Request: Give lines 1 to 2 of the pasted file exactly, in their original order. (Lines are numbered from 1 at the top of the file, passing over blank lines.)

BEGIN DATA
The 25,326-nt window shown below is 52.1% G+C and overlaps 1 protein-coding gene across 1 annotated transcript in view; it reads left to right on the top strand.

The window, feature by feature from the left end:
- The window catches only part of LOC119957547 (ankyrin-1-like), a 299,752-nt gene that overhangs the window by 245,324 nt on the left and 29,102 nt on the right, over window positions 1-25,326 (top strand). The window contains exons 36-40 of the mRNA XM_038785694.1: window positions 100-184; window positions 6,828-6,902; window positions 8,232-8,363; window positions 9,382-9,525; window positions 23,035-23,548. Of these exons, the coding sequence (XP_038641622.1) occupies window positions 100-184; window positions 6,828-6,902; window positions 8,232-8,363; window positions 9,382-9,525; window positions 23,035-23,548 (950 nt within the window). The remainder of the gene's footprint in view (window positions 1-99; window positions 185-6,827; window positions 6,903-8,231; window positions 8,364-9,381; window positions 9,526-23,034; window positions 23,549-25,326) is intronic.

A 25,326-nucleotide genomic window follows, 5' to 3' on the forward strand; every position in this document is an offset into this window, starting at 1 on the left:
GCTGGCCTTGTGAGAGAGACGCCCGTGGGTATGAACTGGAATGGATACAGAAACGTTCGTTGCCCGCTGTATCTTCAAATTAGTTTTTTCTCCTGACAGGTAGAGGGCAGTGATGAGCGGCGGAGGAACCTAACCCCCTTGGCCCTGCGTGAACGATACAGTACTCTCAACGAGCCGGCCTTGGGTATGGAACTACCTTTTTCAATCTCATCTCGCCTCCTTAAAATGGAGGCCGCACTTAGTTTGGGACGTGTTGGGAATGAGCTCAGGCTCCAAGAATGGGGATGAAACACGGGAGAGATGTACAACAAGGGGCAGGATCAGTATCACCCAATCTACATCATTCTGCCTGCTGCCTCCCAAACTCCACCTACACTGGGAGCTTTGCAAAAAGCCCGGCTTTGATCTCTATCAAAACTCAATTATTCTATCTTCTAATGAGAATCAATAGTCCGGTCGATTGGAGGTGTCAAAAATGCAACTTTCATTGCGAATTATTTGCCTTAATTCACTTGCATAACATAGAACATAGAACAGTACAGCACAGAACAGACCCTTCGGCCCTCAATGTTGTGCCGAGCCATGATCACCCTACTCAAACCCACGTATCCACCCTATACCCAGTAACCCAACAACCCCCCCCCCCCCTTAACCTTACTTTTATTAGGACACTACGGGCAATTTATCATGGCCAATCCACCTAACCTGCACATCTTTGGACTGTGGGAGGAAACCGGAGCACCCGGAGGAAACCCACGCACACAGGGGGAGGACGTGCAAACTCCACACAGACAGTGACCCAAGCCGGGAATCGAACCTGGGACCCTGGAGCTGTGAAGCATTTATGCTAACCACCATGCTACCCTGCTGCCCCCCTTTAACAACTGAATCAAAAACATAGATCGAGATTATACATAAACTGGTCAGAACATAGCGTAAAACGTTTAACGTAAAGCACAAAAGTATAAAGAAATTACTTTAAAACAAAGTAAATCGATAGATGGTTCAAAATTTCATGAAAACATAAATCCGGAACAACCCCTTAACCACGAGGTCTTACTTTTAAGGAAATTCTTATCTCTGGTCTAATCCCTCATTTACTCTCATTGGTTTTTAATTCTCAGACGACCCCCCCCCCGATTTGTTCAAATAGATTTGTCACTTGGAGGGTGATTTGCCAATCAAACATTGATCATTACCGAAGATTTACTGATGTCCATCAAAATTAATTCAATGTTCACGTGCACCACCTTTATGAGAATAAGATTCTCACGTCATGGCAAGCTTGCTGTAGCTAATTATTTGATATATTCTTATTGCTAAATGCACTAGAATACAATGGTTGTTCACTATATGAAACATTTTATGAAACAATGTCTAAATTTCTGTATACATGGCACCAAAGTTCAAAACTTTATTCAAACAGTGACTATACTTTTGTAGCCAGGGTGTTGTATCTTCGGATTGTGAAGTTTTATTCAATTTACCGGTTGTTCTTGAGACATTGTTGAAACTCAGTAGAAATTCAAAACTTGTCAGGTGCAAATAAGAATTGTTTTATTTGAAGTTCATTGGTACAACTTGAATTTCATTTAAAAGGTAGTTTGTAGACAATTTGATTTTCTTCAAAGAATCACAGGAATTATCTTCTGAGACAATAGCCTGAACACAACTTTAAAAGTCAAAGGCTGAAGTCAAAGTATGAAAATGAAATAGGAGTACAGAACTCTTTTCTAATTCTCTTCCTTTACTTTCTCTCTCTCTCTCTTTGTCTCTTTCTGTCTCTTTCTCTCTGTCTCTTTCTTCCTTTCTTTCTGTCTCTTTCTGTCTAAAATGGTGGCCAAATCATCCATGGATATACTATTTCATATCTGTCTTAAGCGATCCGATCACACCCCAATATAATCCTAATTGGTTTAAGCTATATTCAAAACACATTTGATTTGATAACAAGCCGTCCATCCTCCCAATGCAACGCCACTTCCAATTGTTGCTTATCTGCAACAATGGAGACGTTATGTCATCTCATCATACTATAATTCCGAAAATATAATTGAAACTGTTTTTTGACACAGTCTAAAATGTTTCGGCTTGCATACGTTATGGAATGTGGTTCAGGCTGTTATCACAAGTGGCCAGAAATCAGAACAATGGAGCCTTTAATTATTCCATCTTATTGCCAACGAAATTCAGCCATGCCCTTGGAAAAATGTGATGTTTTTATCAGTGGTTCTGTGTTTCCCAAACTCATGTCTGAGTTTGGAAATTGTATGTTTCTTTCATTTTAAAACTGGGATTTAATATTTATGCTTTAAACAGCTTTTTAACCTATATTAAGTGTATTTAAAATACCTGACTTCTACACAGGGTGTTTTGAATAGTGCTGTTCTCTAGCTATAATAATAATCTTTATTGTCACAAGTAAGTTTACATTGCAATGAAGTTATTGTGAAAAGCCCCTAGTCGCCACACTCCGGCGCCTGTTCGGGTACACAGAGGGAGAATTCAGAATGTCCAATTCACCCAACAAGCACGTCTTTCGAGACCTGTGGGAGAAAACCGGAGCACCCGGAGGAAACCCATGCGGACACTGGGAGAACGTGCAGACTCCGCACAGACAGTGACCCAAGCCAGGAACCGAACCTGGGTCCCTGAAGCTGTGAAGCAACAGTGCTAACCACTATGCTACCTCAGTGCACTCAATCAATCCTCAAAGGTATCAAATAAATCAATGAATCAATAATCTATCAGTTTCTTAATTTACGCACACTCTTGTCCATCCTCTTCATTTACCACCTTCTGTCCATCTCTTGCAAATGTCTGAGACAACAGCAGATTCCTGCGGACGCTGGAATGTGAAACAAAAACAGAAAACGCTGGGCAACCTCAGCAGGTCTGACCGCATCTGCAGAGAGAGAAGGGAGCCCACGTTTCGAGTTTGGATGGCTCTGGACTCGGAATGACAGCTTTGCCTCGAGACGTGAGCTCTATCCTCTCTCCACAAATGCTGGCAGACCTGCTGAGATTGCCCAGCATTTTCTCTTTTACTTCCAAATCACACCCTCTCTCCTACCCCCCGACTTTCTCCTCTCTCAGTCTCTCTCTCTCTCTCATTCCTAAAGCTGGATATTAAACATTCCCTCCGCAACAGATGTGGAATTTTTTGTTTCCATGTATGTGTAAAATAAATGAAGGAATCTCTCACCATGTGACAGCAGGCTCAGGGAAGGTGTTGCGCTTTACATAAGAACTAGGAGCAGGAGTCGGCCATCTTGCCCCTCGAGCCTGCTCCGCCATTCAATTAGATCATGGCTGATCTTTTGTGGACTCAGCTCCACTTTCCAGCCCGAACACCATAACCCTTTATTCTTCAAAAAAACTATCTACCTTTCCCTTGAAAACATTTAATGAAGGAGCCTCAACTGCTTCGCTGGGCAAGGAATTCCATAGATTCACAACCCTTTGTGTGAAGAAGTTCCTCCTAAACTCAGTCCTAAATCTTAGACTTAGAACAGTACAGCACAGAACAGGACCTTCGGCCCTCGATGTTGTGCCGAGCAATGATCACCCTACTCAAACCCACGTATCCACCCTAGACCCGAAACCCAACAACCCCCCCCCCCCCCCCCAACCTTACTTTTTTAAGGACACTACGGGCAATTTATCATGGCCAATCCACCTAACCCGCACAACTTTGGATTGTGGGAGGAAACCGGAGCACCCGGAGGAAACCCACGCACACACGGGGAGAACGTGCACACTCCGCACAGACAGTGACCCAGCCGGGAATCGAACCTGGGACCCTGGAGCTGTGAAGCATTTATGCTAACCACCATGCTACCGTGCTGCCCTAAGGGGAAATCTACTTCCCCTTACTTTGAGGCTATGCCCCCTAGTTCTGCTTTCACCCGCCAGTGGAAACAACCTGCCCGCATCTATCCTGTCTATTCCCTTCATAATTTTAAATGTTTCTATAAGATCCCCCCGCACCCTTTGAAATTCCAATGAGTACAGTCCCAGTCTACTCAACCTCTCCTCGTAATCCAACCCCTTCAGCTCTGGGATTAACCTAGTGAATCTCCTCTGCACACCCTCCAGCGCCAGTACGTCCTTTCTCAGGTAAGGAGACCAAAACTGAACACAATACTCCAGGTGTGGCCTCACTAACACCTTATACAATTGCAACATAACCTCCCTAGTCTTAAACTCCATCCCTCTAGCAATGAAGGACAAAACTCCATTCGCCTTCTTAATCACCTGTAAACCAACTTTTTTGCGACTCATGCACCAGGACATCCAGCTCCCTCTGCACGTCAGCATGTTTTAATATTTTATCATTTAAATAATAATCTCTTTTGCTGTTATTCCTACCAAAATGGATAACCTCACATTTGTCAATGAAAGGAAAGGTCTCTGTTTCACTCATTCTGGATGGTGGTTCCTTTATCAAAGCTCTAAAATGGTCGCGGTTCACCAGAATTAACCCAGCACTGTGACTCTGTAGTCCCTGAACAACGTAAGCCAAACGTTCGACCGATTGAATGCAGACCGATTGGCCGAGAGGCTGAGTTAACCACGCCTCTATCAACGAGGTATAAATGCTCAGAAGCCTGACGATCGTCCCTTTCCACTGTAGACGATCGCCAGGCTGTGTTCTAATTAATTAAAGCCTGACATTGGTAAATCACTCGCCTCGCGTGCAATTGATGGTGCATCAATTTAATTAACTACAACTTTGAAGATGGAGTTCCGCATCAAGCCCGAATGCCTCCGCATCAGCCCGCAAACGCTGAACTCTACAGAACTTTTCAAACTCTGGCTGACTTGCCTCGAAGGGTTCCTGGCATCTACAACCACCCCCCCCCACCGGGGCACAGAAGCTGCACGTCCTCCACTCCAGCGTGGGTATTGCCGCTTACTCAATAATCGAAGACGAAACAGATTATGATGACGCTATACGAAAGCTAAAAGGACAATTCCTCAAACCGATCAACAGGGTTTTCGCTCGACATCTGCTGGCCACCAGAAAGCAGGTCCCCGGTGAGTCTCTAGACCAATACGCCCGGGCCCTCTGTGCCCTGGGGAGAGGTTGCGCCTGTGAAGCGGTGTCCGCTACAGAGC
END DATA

The 25,326-nt window shown below is 52.1% G+C and overlaps 1 protein-coding gene across 1 annotated transcript in view; it reads left to right on the top strand.

The window, feature by feature from the left end: